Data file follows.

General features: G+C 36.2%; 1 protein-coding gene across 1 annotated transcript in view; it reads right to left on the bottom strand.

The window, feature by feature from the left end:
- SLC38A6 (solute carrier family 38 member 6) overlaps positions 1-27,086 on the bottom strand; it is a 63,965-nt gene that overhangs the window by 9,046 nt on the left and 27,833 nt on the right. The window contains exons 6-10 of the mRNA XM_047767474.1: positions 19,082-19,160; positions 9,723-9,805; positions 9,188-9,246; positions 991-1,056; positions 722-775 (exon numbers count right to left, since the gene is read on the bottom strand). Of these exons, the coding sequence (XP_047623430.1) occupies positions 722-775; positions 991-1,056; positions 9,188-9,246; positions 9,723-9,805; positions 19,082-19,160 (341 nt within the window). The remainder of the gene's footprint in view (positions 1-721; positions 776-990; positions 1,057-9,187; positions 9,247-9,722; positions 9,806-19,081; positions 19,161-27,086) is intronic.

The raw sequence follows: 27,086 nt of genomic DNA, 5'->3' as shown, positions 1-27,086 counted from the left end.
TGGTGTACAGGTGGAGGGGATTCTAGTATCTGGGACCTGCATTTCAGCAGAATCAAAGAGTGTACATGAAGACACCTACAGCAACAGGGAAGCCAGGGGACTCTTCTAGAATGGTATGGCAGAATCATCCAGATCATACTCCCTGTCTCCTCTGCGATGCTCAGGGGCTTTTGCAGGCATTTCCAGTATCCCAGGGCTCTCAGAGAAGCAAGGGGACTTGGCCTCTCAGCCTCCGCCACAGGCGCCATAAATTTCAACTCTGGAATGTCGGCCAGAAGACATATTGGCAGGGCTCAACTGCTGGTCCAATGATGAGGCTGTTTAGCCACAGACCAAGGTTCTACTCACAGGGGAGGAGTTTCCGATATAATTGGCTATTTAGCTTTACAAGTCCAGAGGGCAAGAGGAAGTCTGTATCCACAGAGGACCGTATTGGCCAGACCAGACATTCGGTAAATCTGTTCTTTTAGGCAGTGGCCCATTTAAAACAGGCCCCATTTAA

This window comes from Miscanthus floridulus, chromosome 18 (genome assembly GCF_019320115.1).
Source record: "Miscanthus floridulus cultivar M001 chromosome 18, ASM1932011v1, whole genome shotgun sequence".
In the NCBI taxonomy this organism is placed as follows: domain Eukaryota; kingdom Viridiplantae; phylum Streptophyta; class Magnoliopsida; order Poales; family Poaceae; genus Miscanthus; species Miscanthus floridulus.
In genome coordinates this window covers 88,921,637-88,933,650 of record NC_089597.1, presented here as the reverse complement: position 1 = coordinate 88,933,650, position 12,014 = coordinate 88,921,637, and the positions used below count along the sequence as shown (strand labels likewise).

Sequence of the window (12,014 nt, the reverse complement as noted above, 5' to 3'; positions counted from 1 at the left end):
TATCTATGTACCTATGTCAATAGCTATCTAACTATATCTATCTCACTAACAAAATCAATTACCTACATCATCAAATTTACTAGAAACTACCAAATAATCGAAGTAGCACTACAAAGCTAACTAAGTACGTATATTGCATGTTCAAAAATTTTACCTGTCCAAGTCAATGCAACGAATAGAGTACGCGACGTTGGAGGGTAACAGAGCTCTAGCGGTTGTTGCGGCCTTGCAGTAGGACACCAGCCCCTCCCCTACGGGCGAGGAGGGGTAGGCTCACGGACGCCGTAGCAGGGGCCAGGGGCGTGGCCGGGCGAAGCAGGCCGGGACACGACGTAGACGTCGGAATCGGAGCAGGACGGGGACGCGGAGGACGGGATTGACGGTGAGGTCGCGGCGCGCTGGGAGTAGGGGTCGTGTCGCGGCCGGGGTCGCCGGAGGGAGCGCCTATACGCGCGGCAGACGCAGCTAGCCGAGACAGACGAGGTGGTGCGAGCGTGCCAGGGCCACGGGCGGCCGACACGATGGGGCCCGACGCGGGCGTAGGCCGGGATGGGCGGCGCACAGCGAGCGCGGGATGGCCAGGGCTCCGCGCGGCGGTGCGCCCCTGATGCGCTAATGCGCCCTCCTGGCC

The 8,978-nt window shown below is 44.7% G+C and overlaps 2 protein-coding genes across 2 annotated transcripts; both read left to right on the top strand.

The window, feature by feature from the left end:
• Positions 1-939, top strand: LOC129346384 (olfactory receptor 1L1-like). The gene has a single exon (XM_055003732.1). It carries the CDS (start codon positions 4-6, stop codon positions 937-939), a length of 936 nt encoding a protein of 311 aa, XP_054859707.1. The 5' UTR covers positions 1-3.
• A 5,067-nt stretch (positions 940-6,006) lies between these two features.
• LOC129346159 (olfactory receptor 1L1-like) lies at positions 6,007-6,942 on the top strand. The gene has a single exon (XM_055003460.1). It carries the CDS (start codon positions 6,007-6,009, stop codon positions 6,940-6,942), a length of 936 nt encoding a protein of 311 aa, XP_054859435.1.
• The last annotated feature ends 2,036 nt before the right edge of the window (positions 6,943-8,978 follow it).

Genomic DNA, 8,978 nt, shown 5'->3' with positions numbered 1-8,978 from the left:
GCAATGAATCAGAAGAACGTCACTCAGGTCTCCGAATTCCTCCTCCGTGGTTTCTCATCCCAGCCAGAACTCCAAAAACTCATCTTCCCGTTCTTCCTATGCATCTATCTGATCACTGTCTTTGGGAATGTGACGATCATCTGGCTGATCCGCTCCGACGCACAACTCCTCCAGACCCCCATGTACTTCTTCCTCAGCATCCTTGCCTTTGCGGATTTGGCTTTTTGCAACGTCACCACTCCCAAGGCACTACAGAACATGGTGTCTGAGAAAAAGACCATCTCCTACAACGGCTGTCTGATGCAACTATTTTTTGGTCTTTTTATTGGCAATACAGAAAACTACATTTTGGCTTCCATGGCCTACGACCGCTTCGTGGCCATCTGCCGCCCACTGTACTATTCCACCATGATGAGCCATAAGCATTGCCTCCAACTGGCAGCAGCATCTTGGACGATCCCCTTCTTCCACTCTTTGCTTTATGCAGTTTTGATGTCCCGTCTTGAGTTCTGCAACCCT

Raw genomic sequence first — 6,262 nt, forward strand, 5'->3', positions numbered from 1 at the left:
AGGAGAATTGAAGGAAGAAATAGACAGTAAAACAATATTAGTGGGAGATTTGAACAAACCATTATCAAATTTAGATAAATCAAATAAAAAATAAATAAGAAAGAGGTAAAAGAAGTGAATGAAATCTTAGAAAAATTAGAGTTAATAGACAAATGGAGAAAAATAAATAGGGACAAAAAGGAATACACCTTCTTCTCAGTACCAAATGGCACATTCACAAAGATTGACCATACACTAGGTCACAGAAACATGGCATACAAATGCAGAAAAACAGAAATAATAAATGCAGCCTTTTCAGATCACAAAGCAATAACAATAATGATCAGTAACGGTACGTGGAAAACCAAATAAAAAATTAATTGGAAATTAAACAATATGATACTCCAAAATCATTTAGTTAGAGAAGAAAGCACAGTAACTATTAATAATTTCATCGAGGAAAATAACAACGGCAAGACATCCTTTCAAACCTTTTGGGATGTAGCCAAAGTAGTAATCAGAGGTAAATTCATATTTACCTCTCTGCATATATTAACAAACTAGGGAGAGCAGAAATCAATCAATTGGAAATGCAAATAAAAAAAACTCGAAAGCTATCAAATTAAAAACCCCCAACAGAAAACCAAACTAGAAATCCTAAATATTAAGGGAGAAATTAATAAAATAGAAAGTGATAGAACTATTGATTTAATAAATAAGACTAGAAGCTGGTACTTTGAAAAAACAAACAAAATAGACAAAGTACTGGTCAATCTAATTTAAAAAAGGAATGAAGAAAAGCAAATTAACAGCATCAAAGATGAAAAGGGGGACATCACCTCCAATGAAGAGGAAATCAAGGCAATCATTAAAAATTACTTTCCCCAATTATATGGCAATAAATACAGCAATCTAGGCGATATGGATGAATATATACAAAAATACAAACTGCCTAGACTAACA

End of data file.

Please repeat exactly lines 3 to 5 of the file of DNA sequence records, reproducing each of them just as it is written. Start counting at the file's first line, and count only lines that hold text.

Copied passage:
- SLC38A6 (solute carrier family 38 member 6) overlaps positions 1-27,086 on the bottom strand; it is a 63,965-nt gene that overhangs the window by 9,046 nt on the left and 27,833 nt on the right. The window contains exons 6-10 of the mRNA XM_047767474.1: positions 19,082-19,160; positions 9,723-9,805; positions 9,188-9,246; positions 991-1,056; positions 722-775 (exon numbers count right to left, since the gene is read on the bottom strand). Of these exons, the coding sequence (XP_047623430.1) occupies positions 722-775; positions 991-1,056; positions 9,188-9,246; positions 9,723-9,805; positions 19,082-19,160 (341 nt within the window). The remainder of the gene's footprint in view (positions 1-721; positions 776-990; positions 1,057-9,187; positions 9,247-9,722; positions 9,806-19,081; positions 19,161-27,086) is intronic.

The raw sequence follows: 27,086 nt of genomic DNA, 5'->3' as shown, positions 1-27,086 counted from the left end.
TGGTGTACAGGTGGAGGGGATTCTAGTATCTGGGACCTGCATTTCAGCAGAATCAAAGAGTGTACATGAAGACACCTACAGCAACAGGGAAGCCAGGGGACTCTTCTAGAATGGTATGGCAGAATCATCCAGATCATACTCCCTGTCTCCTCTGCGATGCTCAGGGGCTTTTGCAGGCATTTCCAGTATCCCAGGGCTCTCAGAGAAGCAAGGGGACTTGGCCTCTCAGCCTCCGCCACAGGCGCCATAAATTTCAACTCTGGAATGTCGGCCAGAAGACATATTGGCAGGGCTCAACTGCTGGTCCAATGATGAGGCTGTTTAGCCACAGACCAAGGTTCTACTCACAGGGGAGGAGTTTCCGATATAATTGGCTATTTAGCTTTACAAGTCCAGAGGGCAAGAGGAAGTCTGTATCCACAGAGGACCGTATTGGCCAGACCAGACATTCGGTAAATCTGTTCTTTTAGGCAGTGGCCCATTTAAAACAGGCCCCATTTAA